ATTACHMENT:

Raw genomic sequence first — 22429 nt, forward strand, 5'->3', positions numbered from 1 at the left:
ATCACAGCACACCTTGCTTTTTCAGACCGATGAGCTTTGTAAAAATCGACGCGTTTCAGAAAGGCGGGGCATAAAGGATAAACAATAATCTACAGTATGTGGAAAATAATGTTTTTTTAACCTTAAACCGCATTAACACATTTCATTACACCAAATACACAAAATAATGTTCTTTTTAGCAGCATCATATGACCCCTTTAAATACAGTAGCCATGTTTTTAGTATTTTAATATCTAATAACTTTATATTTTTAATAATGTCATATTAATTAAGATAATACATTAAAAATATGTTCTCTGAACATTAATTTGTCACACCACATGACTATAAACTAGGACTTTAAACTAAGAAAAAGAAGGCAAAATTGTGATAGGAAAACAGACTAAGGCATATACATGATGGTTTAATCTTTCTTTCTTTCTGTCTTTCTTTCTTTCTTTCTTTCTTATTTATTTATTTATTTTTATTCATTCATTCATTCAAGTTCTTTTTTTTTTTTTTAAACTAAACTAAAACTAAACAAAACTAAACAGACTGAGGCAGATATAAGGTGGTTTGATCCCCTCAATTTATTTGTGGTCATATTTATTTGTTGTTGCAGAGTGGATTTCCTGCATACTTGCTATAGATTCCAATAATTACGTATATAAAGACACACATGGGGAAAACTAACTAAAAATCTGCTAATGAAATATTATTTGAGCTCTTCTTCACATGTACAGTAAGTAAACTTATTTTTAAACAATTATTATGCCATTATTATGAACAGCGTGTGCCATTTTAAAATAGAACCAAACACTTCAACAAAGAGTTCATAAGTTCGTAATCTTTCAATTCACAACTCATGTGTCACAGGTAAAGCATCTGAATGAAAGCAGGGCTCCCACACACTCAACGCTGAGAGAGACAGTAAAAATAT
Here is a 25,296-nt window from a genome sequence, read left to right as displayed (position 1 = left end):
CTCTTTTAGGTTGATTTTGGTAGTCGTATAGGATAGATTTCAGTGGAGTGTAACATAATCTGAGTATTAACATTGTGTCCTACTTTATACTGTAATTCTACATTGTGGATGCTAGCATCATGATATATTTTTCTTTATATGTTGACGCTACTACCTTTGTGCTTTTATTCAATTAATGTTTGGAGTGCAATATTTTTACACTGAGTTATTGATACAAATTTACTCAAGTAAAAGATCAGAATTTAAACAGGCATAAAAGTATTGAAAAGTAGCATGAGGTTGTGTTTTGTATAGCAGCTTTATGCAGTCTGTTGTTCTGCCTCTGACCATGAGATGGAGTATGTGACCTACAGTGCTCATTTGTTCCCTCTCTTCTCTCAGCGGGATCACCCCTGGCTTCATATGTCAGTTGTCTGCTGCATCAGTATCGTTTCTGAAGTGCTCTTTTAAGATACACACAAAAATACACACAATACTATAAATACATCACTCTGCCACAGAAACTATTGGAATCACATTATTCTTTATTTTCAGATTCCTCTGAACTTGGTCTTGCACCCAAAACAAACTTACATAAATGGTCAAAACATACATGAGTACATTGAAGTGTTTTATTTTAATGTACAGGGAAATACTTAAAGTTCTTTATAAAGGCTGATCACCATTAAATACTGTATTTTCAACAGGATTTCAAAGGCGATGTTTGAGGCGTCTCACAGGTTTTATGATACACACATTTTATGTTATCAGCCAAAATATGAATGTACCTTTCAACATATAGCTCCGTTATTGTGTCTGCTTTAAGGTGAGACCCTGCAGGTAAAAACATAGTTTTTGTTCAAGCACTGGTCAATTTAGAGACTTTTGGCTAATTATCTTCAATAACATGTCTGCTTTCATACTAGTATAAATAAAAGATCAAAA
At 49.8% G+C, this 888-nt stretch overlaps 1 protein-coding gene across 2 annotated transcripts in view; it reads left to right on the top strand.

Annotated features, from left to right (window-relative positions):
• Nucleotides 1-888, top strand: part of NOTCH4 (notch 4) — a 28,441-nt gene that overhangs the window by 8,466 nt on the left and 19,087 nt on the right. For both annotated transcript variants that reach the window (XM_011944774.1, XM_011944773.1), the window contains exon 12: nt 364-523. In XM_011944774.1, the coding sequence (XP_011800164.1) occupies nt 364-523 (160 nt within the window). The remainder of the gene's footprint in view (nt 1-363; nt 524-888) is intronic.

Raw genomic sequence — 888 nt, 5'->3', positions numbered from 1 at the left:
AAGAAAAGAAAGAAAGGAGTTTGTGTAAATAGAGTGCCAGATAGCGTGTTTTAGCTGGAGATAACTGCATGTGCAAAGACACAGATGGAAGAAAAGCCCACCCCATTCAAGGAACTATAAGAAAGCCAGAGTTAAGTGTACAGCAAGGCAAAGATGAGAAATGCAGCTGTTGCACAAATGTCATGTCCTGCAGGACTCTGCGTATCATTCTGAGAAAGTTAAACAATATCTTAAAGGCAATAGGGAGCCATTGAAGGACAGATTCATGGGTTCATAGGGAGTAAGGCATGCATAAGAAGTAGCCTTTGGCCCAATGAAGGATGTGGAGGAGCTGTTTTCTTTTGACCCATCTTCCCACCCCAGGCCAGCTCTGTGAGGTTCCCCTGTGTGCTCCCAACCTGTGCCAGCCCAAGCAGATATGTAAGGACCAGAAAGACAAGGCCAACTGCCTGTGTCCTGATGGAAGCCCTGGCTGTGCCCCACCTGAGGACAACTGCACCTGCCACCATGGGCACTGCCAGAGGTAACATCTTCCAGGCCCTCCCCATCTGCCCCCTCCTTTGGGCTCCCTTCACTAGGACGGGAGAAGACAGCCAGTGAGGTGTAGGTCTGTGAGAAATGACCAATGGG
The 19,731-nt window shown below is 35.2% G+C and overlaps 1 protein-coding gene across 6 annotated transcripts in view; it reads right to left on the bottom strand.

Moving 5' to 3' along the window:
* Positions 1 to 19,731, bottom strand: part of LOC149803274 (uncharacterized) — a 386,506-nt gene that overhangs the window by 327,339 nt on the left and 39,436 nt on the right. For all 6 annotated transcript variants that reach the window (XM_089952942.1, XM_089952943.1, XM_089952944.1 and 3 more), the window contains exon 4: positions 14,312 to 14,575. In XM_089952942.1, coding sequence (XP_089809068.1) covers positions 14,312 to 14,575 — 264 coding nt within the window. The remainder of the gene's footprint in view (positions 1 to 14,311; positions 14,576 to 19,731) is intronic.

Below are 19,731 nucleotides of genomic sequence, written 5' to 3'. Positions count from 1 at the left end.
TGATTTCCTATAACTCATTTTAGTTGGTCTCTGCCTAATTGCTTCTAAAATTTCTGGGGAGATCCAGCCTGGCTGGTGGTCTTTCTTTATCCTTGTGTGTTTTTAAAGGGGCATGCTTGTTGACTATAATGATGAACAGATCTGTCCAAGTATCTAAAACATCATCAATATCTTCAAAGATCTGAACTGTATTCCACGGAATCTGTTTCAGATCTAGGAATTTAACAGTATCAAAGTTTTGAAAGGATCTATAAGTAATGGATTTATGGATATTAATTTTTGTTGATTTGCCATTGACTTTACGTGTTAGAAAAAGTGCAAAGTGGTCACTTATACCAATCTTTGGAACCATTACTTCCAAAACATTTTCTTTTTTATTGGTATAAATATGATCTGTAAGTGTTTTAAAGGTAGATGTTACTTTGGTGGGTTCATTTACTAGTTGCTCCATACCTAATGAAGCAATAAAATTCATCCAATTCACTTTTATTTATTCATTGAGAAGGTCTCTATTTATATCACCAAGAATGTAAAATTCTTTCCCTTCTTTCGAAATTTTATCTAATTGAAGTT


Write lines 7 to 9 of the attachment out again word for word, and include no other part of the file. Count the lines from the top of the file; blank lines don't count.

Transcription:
• Nucleotides 1-888, top strand: part of NOTCH4 (notch 4) — a 28,441-nt gene that overhangs the window by 8,466 nt on the left and 19,087 nt on the right. For both annotated transcript variants that reach the window (XM_011944774.1, XM_011944773.1), the window contains exon 12: nt 364-523. In XM_011944774.1, the coding sequence (XP_011800164.1) occupies nt 364-523 (160 nt within the window). The remainder of the gene's footprint in view (nt 1-363; nt 524-888) is intronic.

Raw genomic sequence — 888 nt, 5'->3', positions numbered from 1 at the left:
AAGAAAAGAAAGAAAGGAGTTTGTGTAAATAGAGTGCCAGATAGCGTGTTTTAGCTGGAGATAACTGCATGTGCAAAGACACAGATGGAAGAAAAGCCCACCCCATTCAAGGAACTATAAGAAAGCCAGAGTTAAGTGTACAGCAAGGCAAAGATGAGAAATGCAGCTGTTGCACAAATGTCATGTCCTGCAGGACTCTGCGTATCATTCTGAGAAAGTTAAACAATATCTTAAAGGCAATAGGGAGCCATTGAAGGACAGATTCATGGGTTCATAGGGAGTAAGGCATGCATAAGAAGTAGCCTTTGGCCCAATGAAGGATGTGGAGGAGCTGTTTTCTTTTGACCCATCTTCCCACCCCAGGCCAGCTCTGTGAGGTTCCCCTGTGTGCTCCCAACCTGTGCCAGCCCAAGCAGATATGTAAGGACCAGAAAGACAAGGCCAACTGCCTGTGTCCTGATGGAAGCCCTGGCTGTGCCCCACCTGAGGACAACTGCACCTGCCACCATGGGCACTGCCAGAGGTAACATCTTCCAGGCCCTCCCCATCTGCCCCCTCCTTTGGGCTCCCTTCACTAGGACGGGAGAAGACAGCCAGTGAGGTGTAGGTCTGTGAGAAATGACCAATGGG